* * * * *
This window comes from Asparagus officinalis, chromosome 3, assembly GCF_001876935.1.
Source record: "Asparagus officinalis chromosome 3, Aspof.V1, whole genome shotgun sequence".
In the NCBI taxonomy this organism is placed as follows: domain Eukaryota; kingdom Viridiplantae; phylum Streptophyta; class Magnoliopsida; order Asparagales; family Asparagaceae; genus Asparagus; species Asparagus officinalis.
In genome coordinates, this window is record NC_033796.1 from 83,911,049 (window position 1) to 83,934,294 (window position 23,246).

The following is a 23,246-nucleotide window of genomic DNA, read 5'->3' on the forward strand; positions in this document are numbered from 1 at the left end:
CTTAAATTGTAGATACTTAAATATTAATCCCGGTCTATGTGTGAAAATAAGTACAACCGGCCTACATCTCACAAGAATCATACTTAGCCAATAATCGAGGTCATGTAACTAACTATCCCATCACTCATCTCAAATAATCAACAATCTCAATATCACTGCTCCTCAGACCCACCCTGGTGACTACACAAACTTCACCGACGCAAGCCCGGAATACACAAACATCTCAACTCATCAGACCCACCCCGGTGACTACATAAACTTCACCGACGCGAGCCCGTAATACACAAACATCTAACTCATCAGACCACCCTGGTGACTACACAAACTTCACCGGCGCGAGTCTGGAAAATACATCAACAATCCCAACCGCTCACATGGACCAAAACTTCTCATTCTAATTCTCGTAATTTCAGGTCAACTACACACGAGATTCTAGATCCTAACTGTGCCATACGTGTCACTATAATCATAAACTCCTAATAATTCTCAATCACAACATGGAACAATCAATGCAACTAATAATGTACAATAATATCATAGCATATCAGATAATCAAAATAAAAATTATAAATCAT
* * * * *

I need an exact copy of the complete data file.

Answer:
This window comes from Asparagus officinalis, chromosome 3, assembly GCF_001876935.1.
Source record: "Asparagus officinalis chromosome 3, Aspof.V1, whole genome shotgun sequence".
In the NCBI taxonomy this organism is placed as follows: domain Eukaryota; kingdom Viridiplantae; phylum Streptophyta; class Magnoliopsida; order Asparagales; family Asparagaceae; genus Asparagus; species Asparagus officinalis.
In genome coordinates, this window is record NC_033796.1 from 83,911,049 (window position 1) to 83,934,294 (window position 23,246).

The following is a 23,246-nucleotide window of genomic DNA, read 5'->3' on the forward strand; positions in this document are numbered from 1 at the left end:
CTTAAATTGTAGATACTTAAATATTAATCCCGGTCTATGTGTGAAAATAAGTACAACCGGCCTACATCTCACAAGAATCATACTTAGCCAATAATCGAGGTCATGTAACTAACTATCCCATCACTCATCTCAAATAATCAACAATCTCAATATCACTGCTCCTCAGACCCACCCTGGTGACTACACAAACTTCACCGACGCAAGCCCGGAATACACAAACATCTCAACTCATCAGACCCACCCCGGTGACTACATAAACTTCACCGACGCGAGCCCGTAATACACAAACATCTAACTCATCAGACCACCCTGGTGACTACACAAACTTCACCGGCGCGAGTCTGGAAAATACATCAACAATCCCAACCGCTCACATGGACCAAAACTTCTCATTCTAATTCTCGTAATTTCAGGTCAACTACACACGAGATTCTAGATCCTAACTGTGCCATACGTGTCACTATAATCATAAACTCCTAATAATTCTCAATCACAACATGGAACAATCAATGCAACTAATAATGTACAATAATATCATAGCATATCAGATAATCAAAATAAAAATTATAAATCAT